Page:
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We realize that there are many different interpretations of the standard grades used
for pre-owned vinyl record albums & CD, so we thought we'd offer you the ones that we are working with,
so you have an idea what we mean when we give the grade for a non-new item on our pages.
Used Vinyl Grades
Below are stated conditions for a used vinyl records at Dusty Groove. Grading for
the cover should be assumed to be near (within a "+" or "-")
the grading for the vinyl.
If there is significant divergence from the condition of the vinyl, or specific flaws,
these will be noted in the comments section of the item. However, please be aware that
since the emphasis of this site is towards the music listener, our main concern is with
the vinyl of any used item we sell. Additionally, all of our records
are graded visually; considering the volume of used vinyl we handle, it is impossible
for us to listen to each record. If we spot any significant flaws, we make every attempt
to listen through them and note how they play.
The following grading conditions apply to the vinyl component of an album or single:
This is what it says, that the record is still held fast in shrink-wrap.
We tend to be pretty suspicious about these things, so if the shrink-wrap doesn't
look original, or if the record seems to have undergone some damage over time,
we'll probably take it out of the wrapper to ensure that it's in good shape —
which is why we don't have more of these. In some cases the shrink-wrap may be
torn in spots, but if it's not possible the record has been taken out and played,
the record will still qualify as "Sealed".
Dusty Groove does not use the grades of Near Mint
(or Mint, for that matter) because in our experience, we find that no records
ever qualify for such a high grade. Even sealed records tend to have one or two
slight faults, enough to usually qualify them for a grade of NM- or lower. We've
often found that records which are clearly unplayed will have a slight amount of
surface noise, especially in quieter recordings.
Near Mint - (minus)
Black vinyl that may show a slight amount of dust or dirt.
Should still be very shiny under a light, even with slight amount of dust on surface.
One or two small marks that would make an otherwise near perfect record slightly less so.
These marks cannot be too deep, and should only be surface marks that won't affect play,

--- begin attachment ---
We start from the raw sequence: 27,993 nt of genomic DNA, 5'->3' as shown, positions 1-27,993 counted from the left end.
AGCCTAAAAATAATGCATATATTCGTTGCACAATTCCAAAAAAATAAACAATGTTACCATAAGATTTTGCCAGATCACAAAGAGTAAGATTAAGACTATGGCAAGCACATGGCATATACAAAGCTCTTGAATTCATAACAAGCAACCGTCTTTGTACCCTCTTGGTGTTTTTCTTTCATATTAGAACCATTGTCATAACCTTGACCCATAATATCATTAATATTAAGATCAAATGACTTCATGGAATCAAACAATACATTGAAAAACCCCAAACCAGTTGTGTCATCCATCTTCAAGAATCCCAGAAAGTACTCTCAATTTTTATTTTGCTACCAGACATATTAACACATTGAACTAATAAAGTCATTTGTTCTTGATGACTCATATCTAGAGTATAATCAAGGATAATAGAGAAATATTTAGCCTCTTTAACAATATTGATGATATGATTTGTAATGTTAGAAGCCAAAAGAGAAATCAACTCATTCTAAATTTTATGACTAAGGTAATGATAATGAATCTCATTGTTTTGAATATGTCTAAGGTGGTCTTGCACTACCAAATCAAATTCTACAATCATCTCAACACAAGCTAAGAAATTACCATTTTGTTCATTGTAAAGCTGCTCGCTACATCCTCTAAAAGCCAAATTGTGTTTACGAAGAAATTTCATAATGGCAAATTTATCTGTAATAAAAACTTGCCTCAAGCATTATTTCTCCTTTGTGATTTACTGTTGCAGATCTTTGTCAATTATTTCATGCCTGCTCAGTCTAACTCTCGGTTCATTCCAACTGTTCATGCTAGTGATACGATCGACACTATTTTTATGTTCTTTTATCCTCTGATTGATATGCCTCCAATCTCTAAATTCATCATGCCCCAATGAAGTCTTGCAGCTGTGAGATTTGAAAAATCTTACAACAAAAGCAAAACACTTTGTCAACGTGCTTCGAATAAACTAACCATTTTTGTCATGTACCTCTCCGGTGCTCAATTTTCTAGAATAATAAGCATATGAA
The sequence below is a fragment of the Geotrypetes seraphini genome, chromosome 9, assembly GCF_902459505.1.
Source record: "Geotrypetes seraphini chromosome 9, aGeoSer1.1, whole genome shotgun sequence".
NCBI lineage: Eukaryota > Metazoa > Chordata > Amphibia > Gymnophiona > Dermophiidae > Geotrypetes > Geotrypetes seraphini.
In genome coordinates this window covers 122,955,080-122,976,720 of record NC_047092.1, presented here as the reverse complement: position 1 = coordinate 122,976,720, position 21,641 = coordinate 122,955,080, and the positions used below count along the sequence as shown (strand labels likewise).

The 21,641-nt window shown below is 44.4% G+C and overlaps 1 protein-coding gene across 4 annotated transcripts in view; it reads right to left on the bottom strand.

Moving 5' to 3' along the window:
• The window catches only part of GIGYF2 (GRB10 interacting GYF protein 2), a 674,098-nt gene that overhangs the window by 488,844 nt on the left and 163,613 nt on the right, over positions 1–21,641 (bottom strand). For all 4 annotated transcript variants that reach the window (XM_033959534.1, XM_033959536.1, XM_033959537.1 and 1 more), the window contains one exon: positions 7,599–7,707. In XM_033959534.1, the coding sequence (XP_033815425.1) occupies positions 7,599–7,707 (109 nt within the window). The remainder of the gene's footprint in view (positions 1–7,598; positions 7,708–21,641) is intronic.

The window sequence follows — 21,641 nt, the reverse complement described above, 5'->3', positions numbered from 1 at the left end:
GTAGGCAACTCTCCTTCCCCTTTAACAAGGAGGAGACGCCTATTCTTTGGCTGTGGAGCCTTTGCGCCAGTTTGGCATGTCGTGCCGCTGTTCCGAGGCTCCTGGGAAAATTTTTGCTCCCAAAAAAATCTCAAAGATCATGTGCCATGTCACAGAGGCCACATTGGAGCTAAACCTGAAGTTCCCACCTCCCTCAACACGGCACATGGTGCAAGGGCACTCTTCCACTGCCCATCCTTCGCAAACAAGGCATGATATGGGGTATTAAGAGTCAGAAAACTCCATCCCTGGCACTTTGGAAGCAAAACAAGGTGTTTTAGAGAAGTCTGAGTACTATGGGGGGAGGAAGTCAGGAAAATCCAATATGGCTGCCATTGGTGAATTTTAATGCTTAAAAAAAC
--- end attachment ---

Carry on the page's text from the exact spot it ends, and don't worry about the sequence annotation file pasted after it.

but might detract from the looks.
May have some flaws and discoloration in the vinyl, but only those that would be
intrinsic to the pressing. These should disappear when the record is tilted under
the light, and will only show up when looking straight at the record.
(Buddah and ABC pressings from the 70's are a good example of this.)
May have some slight marks from aging of the paper sleeve on the vinyl.
Possible minor surface noise when played.
Very Good + (plus)
Vinyl should be very clean, but can have less luster than near mint.
Should still shine under a light, but one or two marks may show up when tilted.
Can have a few small marks that may show up easily, but which do not affect play at all. Most marks of this quality will disappear when the record is tilted, and will not be felt with the back of a fingernail.
This is the kind of record that will play "near mint", but which will have
some signs of use (although not major ones).
May have slight surface noise when played.
Vinyl can have some dirt, but nothing major.
May not shine under light, but should still be pretty clean,
and not too dirty.
May have a number of marks (5 to 10 at most), and obvious signs of play,
but never a big cluster of them, or any major mark that would be very deep.
Most marks should still not click under a fingernail.
May not look near perfect, but should play fairly well,
with slight surface noise, and the occasional click in part of a song,
but never throughout a whole song or more.
This is clearly a copy that was played by someone a number of times,
but which could also be a good "play copy" for someone new.
Very Good - (minus)
Vinyl may be dirty, and can lack a fair amount of luster.
Vinyl can have a number of marks, either in clusters or smaller amounts, but deeper.
This is the kind of record that you'd buy to play,
but not because it looked that great. Still, the flaws should be mostly cosmetic,
with nothing too deep that would ruin the overall record.
Examples include a record that has been kept for a while in a
cover without the paper sleeve, or heavily played by a previous owner
and has some marks across the surface. The record should play okay,
though probably with surface noise.
Good + (plus)
Vinyl may be dirty, or have one outstanding flaw,
such as a light residue, which could be difficult to clean.
May have marks on all parts, too many to qualify as Very Good-,
or several deeper marks, but the record should still be ok for play without skips.
In general, this is a record that was played a fair amount,
and handled without care. A typical example may be a record which has
been heavily played by a DJ, and carries marks from slip cueing.
Depending on the quality of the vinyl, may play with surface noise throughout.
A record that you'd buy to play, cheap, but which you wouldn't buy for collecting.
Will have marks across all parts of the playing surface,
and will most likely play with surface noise throughout.
May have some other significant flaws, such as residue, or a track that skips.
In most cases, a poor quality copy of a very difficult to find record.
This is a grade we rarely use, as we try not to sell records